Common Ground A Good First Impression For Kingdom Collapse’s New Audiences

Courtesy:  Adrenaline PR

Courtesy: Adrenaline PR

San Antonio, Texas based metalcore band Kingdom Collapse recently released its new EP Common Ground. The three-track EP is a good collection of songs for anyone that is a fan of the metalcore genre. Even while there are only three songs on the band’s new EP, the impact of the music’s combined music and lyrics is enough to leave listeners breathless by the EP’s end. A prime example of the power of the band’s music on this disc is the EP’s second song, ‘Dear Dad.’ The title alone invokes thoughts of it being just another song about someone’s broken relationship with one’s father. That’s typical fare for so much mainstream rock. But the reality of the song is anything but that. Rather, it’s a letter of sorts written to a young man’s father after the father dies. Vocalist Josh Wolford screams on this song, “Dear dad/I hope that you’re proud of me/I hope I’m the man you expected of me/Dear dad/I pray you’re looking after me/I pray I’m the son/You always wanted me to be.” The wording used here would easily lead listeners to believe that the song is about a broken father-son relationship. But that view is easily wiped clean as Wolford’s father figure replies to his son, “Dear son/Please know I’m so proud of you/I’m so proud of the man/That you’re growing into/Dear son/I’m always looking after you/Just reach out your hand/And I’ll always pull through for you.” What listeners get here is a hypothetical situation in which a son is talking to his deceased father. At the same time, the father is there in spirit, talking to his son, even though his son can’t hear or see him. Considering such lyrical content, one would expect the song to be less intense. But it actually works as the music’s intensity mirrors the intense feelings being felt inside the son. Many listeners will be able to relate to those intense emotions, too, thus making this a good addition to Kingdom Collapse’s new EP.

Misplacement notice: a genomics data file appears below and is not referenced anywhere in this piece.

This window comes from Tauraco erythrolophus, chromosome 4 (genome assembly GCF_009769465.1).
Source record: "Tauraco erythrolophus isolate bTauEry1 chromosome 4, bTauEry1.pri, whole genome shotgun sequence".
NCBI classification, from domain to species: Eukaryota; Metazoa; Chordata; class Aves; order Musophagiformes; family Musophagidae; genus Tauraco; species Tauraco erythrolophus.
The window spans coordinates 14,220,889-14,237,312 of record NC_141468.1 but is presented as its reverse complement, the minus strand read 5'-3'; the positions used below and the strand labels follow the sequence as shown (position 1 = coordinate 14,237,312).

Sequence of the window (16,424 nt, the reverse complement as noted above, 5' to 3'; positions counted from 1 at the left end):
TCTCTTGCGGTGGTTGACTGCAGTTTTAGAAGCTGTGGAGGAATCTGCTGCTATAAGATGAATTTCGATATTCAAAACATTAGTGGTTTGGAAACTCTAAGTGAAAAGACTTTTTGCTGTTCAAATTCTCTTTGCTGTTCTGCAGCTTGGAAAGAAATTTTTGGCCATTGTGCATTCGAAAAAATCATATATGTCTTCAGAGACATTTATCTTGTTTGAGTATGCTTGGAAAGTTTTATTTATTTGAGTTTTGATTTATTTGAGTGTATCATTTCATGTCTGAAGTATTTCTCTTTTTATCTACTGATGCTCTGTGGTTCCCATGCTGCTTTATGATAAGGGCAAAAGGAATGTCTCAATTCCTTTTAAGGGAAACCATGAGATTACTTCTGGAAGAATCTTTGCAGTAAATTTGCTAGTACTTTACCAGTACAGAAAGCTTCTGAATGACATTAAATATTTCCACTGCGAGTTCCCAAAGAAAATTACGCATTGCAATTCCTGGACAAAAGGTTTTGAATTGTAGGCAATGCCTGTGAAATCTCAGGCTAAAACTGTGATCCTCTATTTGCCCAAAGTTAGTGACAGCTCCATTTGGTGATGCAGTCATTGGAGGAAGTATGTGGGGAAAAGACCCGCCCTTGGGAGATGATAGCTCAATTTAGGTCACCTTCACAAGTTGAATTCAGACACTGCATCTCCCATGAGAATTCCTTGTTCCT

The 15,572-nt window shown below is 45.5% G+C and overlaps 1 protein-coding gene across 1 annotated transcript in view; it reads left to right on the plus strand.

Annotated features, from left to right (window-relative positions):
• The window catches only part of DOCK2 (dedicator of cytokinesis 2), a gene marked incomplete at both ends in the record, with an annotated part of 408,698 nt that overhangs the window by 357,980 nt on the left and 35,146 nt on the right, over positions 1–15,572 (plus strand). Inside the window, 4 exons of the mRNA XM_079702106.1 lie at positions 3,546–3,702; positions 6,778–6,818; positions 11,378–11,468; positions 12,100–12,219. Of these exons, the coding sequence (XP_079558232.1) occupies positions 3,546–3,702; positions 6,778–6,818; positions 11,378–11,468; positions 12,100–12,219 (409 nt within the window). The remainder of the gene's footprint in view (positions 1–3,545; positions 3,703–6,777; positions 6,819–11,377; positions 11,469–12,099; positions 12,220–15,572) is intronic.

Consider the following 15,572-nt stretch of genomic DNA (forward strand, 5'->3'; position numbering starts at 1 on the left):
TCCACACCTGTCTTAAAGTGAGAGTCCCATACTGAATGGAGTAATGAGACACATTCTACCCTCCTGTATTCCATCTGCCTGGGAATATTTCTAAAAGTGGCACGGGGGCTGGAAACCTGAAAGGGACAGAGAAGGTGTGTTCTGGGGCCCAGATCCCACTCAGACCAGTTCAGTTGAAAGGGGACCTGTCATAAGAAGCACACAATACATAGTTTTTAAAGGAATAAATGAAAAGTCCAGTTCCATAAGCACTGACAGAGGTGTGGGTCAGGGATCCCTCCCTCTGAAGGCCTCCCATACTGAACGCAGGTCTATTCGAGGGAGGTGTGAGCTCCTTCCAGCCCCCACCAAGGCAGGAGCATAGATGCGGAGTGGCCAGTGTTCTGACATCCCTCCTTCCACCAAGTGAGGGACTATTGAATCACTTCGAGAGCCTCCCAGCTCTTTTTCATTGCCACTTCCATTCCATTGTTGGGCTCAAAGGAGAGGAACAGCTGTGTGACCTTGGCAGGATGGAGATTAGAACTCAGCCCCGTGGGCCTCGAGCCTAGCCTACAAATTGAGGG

Another of the EP’s songs worth checking out is its closer, ‘Serenity.’ Wolford writes in the song’s chorus, “God grant me serenity/To accept the things/I can’t change/Please God/grant me the divinity/To change the things that will/they say stay invisible/And believe/The unbelievable…” Again the intensity in Wolford’s delivery and that of his band mates—Cameron Huser (bass/vocals), Michael Childress (Rhythm guitar), Jonathan Norris (lead guitar), and Hayden Allen (drums)—gives this song a certain impact that can only be experienced in listening to the song for one’s own self. Anyone that is a fan of We Came as Humans, As I Lay Dying, Underoath and others of that ilk will definitely appreciate that impact both musically and lyrically. The same can be said of Common Ground’s remaining song, ‘Bottom Feeder,’ which opens the EP. Whether for this song or for the two mentioned here, Common Ground proves to be a good first impression especially for audiences that are new to the band’s sound.

Audiences, whether new to Kingdom Collapse or relatively new to the band’s sound, will get to hear both of these songs and more for themselves tomorrow, March 28th, when the band performs at Headhunters in Austin, Texas. Also scheduled are live dates in Dallas, New Braunfels, and the band’s hometown of San Antonio next month. Audiences can keep up with the latest tour updates and more from the band online through its official Facebook page,

Common Ground can be downloaded now via iTunes at To keep up with the latest sports and entertainment reviews and news, go online to and “Like” it. Fans can always keep up with the latest sports and entertainment reviews and news in the Phil’s Picks blog at

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